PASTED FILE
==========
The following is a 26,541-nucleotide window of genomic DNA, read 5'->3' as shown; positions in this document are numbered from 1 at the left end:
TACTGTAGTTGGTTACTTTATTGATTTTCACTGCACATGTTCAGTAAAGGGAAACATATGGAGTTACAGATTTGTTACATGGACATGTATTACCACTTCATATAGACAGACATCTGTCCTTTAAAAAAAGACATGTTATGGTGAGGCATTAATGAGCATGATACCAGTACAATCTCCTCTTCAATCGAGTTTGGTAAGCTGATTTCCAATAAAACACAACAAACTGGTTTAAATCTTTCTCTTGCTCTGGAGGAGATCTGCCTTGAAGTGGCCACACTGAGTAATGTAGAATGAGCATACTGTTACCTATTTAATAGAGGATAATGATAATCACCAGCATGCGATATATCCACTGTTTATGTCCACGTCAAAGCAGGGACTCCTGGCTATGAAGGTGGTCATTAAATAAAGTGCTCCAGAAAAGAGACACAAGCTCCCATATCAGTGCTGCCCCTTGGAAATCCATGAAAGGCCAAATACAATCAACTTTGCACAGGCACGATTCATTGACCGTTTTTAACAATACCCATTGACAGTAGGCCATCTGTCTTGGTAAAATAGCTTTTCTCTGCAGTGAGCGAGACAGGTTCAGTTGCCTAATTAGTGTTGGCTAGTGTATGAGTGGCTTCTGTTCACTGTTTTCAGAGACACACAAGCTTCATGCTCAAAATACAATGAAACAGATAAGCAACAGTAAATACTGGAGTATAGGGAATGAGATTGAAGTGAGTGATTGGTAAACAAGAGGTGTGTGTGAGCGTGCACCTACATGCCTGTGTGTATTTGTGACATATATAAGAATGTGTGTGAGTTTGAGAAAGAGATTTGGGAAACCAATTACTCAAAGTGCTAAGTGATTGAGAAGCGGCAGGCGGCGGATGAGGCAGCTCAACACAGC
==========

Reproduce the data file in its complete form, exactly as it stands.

The following is a 26,541-nucleotide window of genomic DNA, read 5'->3' as shown; positions in this document are numbered from 1 at the left end:
TACTGTAGTTGGTTACTTTATTGATTTTCACTGCACATGTTCAGTAAAGGGAAACATATGGAGTTACAGATTTGTTACATGGACATGTATTACCACTTCATATAGACAGACATCTGTCCTTTAAAAAAAGACATGTTATGGTGAGGCATTAATGAGCATGATACCAGTACAATCTCCTCTTCAATCGAGTTTGGTAAGCTGATTTCCAATAAAACACAACAAACTGGTTTAAATCTTTCTCTTGCTCTGGAGGAGATCTGCCTTGAAGTGGCCACACTGAGTAATGTAGAATGAGCATACTGTTACCTATTTAATAGAGGATAATGATAATCACCAGCATGCGATATATCCACTGTTTATGTCCACGTCAAAGCAGGGACTCCTGGCTATGAAGGTGGTCATTAAATAAAGTGCTCCAGAAAAGAGACACAAGCTCCCATATCAGTGCTGCCCCTTGGAAATCCATGAAAGGCCAAATACAATCAACTTTGCACAGGCACGATTCATTGACCGTTTTTAACAATACCCATTGACAGTAGGCCATCTGTCTTGGTAAAATAGCTTTTCTCTGCAGTGAGCGAGACAGGTTCAGTTGCCTAATTAGTGTTGGCTAGTGTATGAGTGGCTTCTGTTCACTGTTTTCAGAGACACACAAGCTTCATGCTCAAAATACAATGAAACAGATAAGCAACAGTAAATACTGGAGTATAGGGAATGAGATTGAAGTGAGTGATTGGTAAACAAGAGGTGTGTGTGAGCGTGCACCTACATGCCTGTGTGTATTTGTGACATATATAAGAATGTGTGTGAGTTTGAGAAAGAGATTTGGGAAACCAATTACTCAAAGTGCTAAGTGATTGAGAAGCGGCAGGCGGCGGATGAGGCAGCTCAACACAGC